Everything We Know About Tesla's Cybertruck Design
Cars,  Featured

Everything We Know About Tesla’s Cybertruck Design

Tesla’s Cybertruck is one of the most polarizing vehicle designs to make a big appearance in decades. In fact, you could state it’s driving a wedge between the different groups of the automobile industry. A few people think it looks fierce, aggressive and rugged like some sort of electric, dystopian Matrix bro-dozer. Others think it appear something that Ikea may offer as its first flat-pack vehicle.

Tesla’s Cybertruck Design

We know that the Tesla’s Cybertruck got a thick, unfinished stainless steel body. Stainless steel looks cool, but could present several problems. The material is tough and resistant to corrosion, but it’s also difficult to repair and almost impossible to paint. Elon Musk claims that the body of the Cybertruck is capable of withstanding sledgehammers and certain types of small-arms fire. It’ll need some mirrors, too, as Musk whacking a traffic pylon on the road seemed to highlight visibility issues.

Tesla's Cybertruck Design

The truck’s dimensions put it in line with other full-size trucks on sale today such as the Ford F-150, Ram 1500 and Silverado 1500. The Cybertruck is 231.7 inches long, 79.8 inches wide and 75 inches tall, with seating for six adults. Off-road performance looks decent too, with a 35-degree approach angle, a 28-degree departure angle and up to 16 inches of ground clearance.

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The truck’s body size may cause headaches for future owners, though. An augmented-reality app showed the Cybertruck will likely have a tough time squeezing into typical US garages. It’s not really a problem unique to the Cybertruck, but nevertheless, the electric pickup will need a big space. Perhaps a Cybunker will be of interest to house the pickup. Yes, the Cybertruck is getting a companion housing unit, supposedly ready for construction sometime next year.

While the Cybertruck’s body may look like it would slice through the air with all the efficiency of a piece of farm equipment, it may not be that aerodynamically inefficient, according to some computer modeling done by an independent aerospace engineer. Naturally, Musk piled onto that claim with more hype, saying that the Cybertruck could have a coefficient of drag of around 0.30 — around the same as a Ford Focus ST and much better than most trucks. The 2019 Chevy Silverado 1500, for example, claims a drag coefficient of 0.38 and while that 0.08 difference doesn’t seem like a lot, it is. It’s unclear how dramatically adding an actual windshield wiper would affect that 0.30 figure.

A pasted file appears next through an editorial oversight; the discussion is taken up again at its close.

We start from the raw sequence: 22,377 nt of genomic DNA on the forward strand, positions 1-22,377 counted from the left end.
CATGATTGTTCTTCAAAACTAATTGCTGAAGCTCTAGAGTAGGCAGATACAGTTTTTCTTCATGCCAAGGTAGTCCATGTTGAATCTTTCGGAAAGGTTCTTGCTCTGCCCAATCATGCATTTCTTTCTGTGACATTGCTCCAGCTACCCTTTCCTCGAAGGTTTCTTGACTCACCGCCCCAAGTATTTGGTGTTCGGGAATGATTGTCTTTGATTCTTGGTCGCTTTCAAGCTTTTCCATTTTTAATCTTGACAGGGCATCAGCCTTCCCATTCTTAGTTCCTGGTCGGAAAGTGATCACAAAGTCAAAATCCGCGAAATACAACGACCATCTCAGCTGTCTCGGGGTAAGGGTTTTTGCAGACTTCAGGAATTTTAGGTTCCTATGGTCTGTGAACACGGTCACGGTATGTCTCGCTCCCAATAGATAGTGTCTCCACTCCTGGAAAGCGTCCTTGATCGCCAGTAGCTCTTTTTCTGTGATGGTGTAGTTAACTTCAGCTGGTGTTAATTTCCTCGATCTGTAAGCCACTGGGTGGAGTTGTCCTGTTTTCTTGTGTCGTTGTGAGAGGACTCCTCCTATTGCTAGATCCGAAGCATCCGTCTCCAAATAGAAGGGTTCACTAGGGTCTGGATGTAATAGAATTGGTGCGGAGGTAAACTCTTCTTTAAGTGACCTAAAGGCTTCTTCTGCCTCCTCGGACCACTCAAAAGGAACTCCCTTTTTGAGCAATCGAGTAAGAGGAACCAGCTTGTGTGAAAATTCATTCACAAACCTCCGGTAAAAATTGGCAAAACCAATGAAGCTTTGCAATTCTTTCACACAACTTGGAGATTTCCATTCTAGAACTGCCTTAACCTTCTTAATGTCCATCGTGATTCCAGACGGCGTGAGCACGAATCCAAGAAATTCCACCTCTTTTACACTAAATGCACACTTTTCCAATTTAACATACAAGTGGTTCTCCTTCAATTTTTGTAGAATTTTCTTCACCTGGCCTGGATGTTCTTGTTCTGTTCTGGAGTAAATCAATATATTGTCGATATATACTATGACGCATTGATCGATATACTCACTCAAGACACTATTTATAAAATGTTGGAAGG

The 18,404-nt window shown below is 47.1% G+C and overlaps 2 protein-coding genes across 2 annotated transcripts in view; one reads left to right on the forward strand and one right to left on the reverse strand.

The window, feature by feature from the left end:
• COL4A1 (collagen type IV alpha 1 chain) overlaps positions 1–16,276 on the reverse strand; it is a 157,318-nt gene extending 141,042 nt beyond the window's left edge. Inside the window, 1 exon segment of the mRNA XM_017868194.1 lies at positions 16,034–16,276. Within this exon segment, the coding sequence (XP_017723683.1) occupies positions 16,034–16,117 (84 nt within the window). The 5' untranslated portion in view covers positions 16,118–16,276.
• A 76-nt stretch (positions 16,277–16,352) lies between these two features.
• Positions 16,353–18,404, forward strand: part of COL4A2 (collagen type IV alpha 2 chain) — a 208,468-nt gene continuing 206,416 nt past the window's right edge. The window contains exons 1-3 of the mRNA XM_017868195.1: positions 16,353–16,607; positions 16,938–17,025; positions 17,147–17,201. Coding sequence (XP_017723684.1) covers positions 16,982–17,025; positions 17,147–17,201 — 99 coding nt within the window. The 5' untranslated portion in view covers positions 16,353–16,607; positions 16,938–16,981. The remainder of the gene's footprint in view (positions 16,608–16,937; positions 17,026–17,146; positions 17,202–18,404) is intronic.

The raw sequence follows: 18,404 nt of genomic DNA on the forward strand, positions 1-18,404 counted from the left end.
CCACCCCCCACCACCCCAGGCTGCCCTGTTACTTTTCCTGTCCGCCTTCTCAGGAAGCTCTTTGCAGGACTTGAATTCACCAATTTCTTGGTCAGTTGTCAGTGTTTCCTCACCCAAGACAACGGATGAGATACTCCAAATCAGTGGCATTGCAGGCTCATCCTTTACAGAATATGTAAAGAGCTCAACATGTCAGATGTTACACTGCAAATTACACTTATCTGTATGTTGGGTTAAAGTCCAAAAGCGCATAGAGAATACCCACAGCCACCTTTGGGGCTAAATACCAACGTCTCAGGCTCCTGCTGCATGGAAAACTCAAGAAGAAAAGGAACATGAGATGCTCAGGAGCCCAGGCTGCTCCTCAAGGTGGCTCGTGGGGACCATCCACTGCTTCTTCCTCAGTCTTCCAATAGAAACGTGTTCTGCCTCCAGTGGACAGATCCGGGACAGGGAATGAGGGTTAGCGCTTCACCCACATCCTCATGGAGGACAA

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The Cybertruck has a traditional truck bed with some extra features that are both cool and likely very functional. The Cybertruck’s bed comes with a sliding, metal tonneau cover that’s lockable which make the cargo area much more secure than an open bed. It also features a built-in ramp and multiple charging outlets for things like electric ATVs. Tesla claims a payload capacity of 3,500 pounds, which puts it ahead of Ford’s best-specced F-150.

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Tesla's Cybertruck Design

The Cybertruck may not be classified a light-duty pickup truck. According to the documents Tesla filed in California in December says that the pickup will “likely” boast medium-duty truck specs. That would make the Cybertruck an F-250 competitor, which far outpaces the Tesla’s pickup. It also may explain why the Cybertruck walked an F-150 away in a tug-of-war match up.

Tesla's Cybertruck Design

Like the Model 3, the Cybertruck has a large, centrally mounted touchscreen. It’s also sporting a not-at-all-wheel-like steering wheel, something we’d be shocked to see make it through to production.

Tesla's Cybertruck Design

Finally, Musk has claimed that the Cybertruck will be available with built-in solar charging. The system, he says, will be able to add between 15 and 40 miles of range depending on conditions, but he declined to state whether the system will be included with the truck, or available as an option.

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